(PHOTO ILLUSTRATION: THINKSTOCK)
FROM CNN's Jack Cafferty:
"You aren't too smart, are you? I like that in a man." That was the actress Kathleen Turner in the movie Body Heat. She was speaking to the character played by William Hurt.
It's one of the greatest movie lines ever; and 30 years later, it may resonate with a growing number of marriages.
That's because compared to men, women are advancing more when it comes to education and their careers. This translates into more women marrying men who are less educated and earning less money than they do.
A recent Pew study shows 22 percent of married women made more than their husbands in 2007. That number is up sharply from four percent in 1970.
When it comes to education, women make up about 60 percent of students with advanced degrees in fields like medicine, law, business and other graduate programs.
Also, the recession has hit men harder... with nearly five million jobs being lost by men, compared to two million for women.
So how does this change in traditional gender roles affect marriages? In some cases, experts say there's still a stigma on men who make less... and that professional women don't want to "marry down."
But others insist it works for them: one executive at a Wall Street firm says she finds her husband's career as a dog-walker refreshing. Others say couples can have a healthy marriage as long as both spouses share similar goals and values.
Here’s my question to you: What does it say when many women are better educated and make more money than their husbands?
Interested to know which ones made it on air?
David in Virginia writes:
Your dinosaur bones are showing, Jack. At what point do "traditional roles" of barefoot, pregnant and in the kitchen give way to "traditional roles" of equal partners and competitors? I don't think half the people under 25 in the country would even understand the relevance of your question to the realities of their experience and expectations.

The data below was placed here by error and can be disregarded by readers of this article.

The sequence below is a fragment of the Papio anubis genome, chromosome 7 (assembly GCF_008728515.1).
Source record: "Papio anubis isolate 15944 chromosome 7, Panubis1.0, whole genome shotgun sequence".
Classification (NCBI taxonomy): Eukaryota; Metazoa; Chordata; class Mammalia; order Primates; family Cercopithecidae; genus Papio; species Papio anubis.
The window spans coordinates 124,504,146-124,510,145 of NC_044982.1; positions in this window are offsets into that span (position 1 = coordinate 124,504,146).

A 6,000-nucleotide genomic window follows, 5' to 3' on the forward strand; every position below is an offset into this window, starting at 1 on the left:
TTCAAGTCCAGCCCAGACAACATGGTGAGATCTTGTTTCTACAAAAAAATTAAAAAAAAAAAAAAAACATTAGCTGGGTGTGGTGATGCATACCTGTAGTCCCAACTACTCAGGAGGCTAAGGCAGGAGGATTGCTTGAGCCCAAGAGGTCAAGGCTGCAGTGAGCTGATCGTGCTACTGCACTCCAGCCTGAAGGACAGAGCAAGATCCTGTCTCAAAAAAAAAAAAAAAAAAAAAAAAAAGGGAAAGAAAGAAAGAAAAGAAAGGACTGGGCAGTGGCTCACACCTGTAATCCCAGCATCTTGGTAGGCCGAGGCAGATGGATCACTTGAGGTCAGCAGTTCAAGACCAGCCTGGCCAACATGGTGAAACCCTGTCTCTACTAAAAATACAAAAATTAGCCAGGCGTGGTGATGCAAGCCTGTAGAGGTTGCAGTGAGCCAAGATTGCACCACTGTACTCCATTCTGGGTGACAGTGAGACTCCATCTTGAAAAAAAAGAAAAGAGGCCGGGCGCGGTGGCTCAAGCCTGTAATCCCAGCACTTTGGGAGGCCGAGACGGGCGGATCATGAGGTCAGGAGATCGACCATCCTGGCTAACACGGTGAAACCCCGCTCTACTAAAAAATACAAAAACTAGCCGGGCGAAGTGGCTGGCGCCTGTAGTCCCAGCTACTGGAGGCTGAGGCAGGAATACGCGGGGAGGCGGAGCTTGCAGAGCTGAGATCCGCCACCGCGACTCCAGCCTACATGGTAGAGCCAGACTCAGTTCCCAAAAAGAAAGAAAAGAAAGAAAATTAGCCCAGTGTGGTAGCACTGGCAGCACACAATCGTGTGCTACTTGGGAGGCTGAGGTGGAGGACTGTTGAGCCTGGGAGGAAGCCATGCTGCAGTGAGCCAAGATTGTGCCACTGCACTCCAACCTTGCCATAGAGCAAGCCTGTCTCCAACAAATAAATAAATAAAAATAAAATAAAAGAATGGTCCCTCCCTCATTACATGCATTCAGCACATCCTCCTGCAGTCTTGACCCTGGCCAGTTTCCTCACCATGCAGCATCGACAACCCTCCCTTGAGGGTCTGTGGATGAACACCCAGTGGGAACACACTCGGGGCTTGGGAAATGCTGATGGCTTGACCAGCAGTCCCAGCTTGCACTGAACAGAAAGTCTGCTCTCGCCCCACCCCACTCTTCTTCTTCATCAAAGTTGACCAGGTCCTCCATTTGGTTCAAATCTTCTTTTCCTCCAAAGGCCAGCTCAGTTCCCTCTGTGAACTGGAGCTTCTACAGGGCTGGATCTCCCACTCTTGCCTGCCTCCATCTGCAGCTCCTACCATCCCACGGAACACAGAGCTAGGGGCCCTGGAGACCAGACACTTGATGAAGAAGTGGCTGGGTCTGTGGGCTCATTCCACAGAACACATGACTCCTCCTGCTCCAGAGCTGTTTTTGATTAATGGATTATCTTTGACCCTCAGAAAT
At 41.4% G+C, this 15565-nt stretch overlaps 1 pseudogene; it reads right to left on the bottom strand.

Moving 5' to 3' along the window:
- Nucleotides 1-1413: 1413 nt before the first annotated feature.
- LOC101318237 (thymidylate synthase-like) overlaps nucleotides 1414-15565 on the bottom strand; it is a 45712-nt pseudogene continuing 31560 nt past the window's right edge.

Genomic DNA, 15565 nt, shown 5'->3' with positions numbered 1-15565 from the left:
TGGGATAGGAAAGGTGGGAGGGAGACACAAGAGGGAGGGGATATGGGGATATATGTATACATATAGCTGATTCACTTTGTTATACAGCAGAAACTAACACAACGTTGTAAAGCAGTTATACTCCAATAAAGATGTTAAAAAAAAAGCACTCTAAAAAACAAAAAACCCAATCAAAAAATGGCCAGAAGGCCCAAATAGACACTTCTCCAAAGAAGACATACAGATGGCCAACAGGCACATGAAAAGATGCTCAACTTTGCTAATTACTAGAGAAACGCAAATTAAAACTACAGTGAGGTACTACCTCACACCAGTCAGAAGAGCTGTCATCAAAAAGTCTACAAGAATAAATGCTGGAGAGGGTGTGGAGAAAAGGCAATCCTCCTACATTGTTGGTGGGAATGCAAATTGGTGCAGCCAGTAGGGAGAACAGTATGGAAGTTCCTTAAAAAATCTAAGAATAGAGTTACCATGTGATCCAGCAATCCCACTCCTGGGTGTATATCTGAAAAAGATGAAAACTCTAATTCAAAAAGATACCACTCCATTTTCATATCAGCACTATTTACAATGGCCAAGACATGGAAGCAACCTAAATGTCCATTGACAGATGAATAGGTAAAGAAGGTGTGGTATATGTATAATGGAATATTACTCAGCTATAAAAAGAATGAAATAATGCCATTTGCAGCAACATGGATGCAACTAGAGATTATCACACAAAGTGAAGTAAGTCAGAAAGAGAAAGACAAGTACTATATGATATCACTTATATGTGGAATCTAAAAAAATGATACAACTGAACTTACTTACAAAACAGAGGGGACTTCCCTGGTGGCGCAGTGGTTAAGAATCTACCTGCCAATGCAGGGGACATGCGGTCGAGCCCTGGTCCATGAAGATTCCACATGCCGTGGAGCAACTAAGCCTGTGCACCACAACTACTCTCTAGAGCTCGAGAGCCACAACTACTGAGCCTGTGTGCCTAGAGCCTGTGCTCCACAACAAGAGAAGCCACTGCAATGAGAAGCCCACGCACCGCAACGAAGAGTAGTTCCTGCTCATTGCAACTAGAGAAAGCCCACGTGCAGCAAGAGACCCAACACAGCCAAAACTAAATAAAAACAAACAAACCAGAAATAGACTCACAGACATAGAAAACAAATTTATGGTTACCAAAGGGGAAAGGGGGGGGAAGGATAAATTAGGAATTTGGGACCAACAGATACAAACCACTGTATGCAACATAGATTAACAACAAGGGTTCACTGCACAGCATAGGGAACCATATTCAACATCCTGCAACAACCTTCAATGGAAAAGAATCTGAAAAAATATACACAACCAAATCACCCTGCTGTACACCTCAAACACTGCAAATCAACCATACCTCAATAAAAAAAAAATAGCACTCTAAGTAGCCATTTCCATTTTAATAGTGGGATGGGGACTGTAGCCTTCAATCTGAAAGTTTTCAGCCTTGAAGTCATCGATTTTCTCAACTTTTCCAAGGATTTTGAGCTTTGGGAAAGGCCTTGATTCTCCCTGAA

Donna in Wisconsin writes:
I'm not sure I understand your question, Jack. You have never asked 'What does it say when many husbands are better educated and make more money than their wives'? Women have always been smarter - we are able to multi-task much better than men. But men have always been afraid of us being their equal. I think it is a religious thing: God created MAN and then woman. He left the best til last!
If 22 percent of women earn more than their husbands, then 78 percent of husbands earn more. This tells us we are slowly approaching gender equality in the workplace and still have a long way to go.
I have a higher degree than my husband, and so do most my married female friends. Traditional-gender roles are slowly becoming less and less important… It is a new age where women are finally being looked upon as equals, and much of that has to do with the lengths we have traveled to promote education.
I think that as long as the bills get paid and both are happy that nothing else matters.
Tracy in Sarasota, Florida writes:
Uh, duh! It's what we've been telling the world all along. Women are smarter than men. That's why you should just listen to us and do what we say.